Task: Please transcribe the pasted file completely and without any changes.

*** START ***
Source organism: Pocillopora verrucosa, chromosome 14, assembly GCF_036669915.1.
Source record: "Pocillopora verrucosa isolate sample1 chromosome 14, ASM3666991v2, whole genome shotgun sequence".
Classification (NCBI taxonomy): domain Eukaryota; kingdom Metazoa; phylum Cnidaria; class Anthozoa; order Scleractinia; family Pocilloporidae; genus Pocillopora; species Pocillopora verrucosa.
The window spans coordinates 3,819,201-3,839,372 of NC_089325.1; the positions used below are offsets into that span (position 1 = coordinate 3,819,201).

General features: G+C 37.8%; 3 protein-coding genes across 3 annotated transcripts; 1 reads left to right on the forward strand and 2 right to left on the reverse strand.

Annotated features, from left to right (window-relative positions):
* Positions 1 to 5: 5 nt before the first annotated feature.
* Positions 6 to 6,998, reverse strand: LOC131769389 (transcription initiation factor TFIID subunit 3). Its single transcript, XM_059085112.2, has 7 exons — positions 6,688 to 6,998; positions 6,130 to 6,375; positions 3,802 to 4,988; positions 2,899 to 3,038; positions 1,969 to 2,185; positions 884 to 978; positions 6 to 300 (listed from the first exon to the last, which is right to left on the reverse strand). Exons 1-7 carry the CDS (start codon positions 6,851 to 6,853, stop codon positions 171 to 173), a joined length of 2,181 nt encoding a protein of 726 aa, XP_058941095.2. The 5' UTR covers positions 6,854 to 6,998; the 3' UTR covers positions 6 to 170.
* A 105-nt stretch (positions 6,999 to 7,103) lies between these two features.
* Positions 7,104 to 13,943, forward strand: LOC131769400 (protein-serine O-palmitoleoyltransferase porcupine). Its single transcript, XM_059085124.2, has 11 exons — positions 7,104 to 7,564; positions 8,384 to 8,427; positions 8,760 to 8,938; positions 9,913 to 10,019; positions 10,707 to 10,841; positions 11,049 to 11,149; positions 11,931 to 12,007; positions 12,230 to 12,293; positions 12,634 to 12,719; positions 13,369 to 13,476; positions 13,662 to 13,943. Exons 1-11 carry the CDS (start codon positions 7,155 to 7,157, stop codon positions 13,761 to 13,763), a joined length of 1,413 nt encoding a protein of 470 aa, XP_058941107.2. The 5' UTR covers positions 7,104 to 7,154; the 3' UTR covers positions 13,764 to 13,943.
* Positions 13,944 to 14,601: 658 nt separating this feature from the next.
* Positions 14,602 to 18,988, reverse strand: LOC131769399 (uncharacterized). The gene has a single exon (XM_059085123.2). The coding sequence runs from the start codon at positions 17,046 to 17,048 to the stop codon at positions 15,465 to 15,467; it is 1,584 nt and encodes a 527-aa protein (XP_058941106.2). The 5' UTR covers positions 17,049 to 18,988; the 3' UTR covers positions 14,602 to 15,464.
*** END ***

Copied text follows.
Source organism: Pocillopora verrucosa, chromosome 14, assembly GCF_036669915.1.
Source record: "Pocillopora verrucosa isolate sample1 chromosome 14, ASM3666991v2, whole genome shotgun sequence".
Classification (NCBI taxonomy): domain Eukaryota; kingdom Metazoa; phylum Cnidaria; class Anthozoa; order Scleractinia; family Pocilloporidae; genus Pocillopora; species Pocillopora verrucosa.
The window spans coordinates 3,819,201-3,839,372 of NC_089325.1; the positions used below are offsets into that span (position 1 = coordinate 3,819,201).

General features: G+C 37.8%; 3 protein-coding genes across 3 annotated transcripts; 1 reads left to right on the forward strand and 2 right to left on the reverse strand.

Annotated features, from left to right (window-relative positions):
* Positions 1 to 5: 5 nt before the first annotated feature.
* Positions 6 to 6,998, reverse strand: LOC131769389 (transcription initiation factor TFIID subunit 3). Its single transcript, XM_059085112.2, has 7 exons — positions 6,688 to 6,998; positions 6,130 to 6,375; positions 3,802 to 4,988; positions 2,899 to 3,038; positions 1,969 to 2,185; positions 884 to 978; positions 6 to 300 (listed from the first exon to the last, which is right to left on the reverse strand). Exons 1-7 carry the CDS (start codon positions 6,851 to 6,853, stop codon positions 171 to 173), a joined length of 2,181 nt encoding a protein of 726 aa, XP_058941095.2. The 5' UTR covers positions 6,854 to 6,998; the 3' UTR covers positions 6 to 170.
* A 105-nt stretch (positions 6,999 to 7,103) lies between these two features.
* Positions 7,104 to 13,943, forward strand: LOC131769400 (protein-serine O-palmitoleoyltransferase porcupine). Its single transcript, XM_059085124.2, has 11 exons — positions 7,104 to 7,564; positions 8,384 to 8,427; positions 8,760 to 8,938; positions 9,913 to 10,019; positions 10,707 to 10,841; positions 11,049 to 11,149; positions 11,931 to 12,007; positions 12,230 to 12,293; positions 12,634 to 12,719; positions 13,369 to 13,476; positions 13,662 to 13,943. Exons 1-11 carry the CDS (start codon positions 7,155 to 7,157, stop codon positions 13,761 to 13,763), a joined length of 1,413 nt encoding a protein of 470 aa, XP_058941107.2. The 5' UTR covers positions 7,104 to 7,154; the 3' UTR covers positions 13,764 to 13,943.
* Positions 13,944 to 14,601: 658 nt separating this feature from the next.
* Positions 14,602 to 18,988, reverse strand: LOC131769399 (uncharacterized). The gene has a single exon (XM_059085123.2). The coding sequence runs from the start codon at positions 17,046 to 17,048 to the stop codon at positions 15,465 to 15,467; it is 1,584 nt and encodes a 527-aa protein (XP_058941106.2). The 5' UTR covers positions 17,049 to 18,988; the 3' UTR covers positions 14,602 to 15,464.